Civilian deaths in air strikes by foreign forces and violent night raids in Afghanistan are the main cause of Afghan anger against foreign troops, a rights body says.
Hundreds of Afghans have been killed in U.S. air strikes this year, undermining public support for the continued presence of NATO-led and U.S. coalition troops in Afghanistan and leading to a rift between President Hamid Karzai and his Western backers.
Quoting a UN estimate, Afghanistan's Independent Human Rights Commission said in a report that 695 civilians were killed this year until October in raids by foreign and Afghan troops while hunting the Taliban.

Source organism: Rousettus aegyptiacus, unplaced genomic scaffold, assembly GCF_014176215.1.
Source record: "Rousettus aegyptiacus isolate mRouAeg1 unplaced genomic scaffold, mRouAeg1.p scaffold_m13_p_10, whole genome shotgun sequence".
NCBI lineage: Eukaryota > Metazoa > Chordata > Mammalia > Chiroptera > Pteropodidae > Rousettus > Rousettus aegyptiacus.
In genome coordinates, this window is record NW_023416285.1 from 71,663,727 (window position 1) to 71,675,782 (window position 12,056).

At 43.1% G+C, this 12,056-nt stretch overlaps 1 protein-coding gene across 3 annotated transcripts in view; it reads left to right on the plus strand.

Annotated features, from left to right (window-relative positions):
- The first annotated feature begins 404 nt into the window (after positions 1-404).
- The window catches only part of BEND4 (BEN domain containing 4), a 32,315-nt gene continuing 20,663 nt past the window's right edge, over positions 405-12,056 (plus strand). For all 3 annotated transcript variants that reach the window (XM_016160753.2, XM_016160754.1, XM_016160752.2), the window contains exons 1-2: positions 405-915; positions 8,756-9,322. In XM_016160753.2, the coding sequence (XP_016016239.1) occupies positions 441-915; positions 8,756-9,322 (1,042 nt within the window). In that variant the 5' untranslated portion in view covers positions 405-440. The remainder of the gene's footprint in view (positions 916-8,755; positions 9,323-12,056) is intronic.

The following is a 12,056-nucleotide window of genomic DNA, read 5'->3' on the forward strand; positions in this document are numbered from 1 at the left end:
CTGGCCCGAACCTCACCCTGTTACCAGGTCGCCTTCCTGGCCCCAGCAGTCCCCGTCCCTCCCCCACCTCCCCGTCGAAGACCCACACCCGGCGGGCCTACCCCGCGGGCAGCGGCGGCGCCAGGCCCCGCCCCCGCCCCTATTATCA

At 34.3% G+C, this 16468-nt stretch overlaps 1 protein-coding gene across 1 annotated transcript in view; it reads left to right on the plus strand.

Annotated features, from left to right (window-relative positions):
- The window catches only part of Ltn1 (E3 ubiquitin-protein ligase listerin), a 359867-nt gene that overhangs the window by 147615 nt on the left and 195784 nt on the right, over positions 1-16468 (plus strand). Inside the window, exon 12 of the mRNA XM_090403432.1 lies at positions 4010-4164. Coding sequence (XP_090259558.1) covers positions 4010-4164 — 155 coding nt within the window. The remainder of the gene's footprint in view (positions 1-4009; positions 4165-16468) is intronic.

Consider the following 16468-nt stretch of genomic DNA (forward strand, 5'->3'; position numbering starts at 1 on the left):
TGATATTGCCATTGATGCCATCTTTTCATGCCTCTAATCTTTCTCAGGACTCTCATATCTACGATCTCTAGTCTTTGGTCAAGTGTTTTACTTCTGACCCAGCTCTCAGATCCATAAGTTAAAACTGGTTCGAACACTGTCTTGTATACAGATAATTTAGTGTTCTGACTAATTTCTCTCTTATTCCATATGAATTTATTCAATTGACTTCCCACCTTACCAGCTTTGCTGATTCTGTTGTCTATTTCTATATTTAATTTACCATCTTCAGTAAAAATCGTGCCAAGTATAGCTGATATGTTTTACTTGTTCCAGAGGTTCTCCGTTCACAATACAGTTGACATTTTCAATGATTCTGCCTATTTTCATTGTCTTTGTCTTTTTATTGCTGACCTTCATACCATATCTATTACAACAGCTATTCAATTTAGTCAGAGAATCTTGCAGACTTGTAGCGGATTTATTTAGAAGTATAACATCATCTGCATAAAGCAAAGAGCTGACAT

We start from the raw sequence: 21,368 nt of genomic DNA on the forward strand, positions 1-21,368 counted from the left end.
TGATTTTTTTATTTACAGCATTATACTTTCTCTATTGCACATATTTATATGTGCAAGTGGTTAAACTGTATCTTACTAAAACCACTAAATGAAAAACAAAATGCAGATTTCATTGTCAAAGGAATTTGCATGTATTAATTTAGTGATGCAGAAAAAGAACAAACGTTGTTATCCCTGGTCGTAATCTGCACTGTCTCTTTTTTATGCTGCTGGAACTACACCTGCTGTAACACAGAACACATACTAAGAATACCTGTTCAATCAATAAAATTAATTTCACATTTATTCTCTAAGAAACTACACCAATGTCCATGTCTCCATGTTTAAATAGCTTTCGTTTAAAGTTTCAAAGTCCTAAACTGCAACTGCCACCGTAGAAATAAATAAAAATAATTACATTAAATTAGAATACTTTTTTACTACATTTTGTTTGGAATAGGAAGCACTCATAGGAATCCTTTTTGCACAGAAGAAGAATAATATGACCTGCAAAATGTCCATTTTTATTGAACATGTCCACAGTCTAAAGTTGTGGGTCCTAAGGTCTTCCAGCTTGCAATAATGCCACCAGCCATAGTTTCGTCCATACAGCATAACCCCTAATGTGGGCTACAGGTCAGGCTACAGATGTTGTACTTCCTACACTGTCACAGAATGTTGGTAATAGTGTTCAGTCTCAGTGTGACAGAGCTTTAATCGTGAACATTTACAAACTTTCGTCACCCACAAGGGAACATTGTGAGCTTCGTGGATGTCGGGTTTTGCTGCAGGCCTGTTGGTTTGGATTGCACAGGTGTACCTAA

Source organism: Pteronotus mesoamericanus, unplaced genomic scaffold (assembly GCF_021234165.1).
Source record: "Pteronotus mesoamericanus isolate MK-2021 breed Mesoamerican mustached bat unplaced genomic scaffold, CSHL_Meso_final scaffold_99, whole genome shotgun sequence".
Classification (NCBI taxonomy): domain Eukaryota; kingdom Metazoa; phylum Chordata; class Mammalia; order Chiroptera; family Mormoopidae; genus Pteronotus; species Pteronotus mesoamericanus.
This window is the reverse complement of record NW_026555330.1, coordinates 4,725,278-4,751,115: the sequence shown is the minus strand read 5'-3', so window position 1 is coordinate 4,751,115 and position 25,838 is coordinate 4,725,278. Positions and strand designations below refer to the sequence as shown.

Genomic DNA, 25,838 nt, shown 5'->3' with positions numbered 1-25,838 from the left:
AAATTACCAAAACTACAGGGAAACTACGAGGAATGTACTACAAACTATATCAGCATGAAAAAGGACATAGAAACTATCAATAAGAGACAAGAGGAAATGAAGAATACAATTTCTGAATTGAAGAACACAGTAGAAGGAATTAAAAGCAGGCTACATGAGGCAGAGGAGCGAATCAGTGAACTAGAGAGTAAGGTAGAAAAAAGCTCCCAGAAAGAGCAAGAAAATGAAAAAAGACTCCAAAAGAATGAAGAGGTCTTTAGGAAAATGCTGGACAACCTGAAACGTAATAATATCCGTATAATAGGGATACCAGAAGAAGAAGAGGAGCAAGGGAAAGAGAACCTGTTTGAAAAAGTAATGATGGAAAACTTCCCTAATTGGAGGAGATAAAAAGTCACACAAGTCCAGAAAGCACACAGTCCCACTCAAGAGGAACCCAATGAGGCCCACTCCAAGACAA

"Large air strikes resulting in tens of civilian casualties were a national focal point of anger toward PGF (pro-government forces)," said the report titled "From Hope to Fear," referring to Afghan and foreign troops. "While nighttime house searches resulted in fewer deaths, night raids frequently involved abusive behavior and violent breaking and entry at night, which stoke almost as much anger toward PGF as the more lethal air strikes."
The commission recommends more coordination between foreign troops and the Afghan government, an end to nighttime operations and an offer of justice to victims by the Afghan administration and governments contributing troops.
Taking action against those responsible for any violations was also part of its recommendations.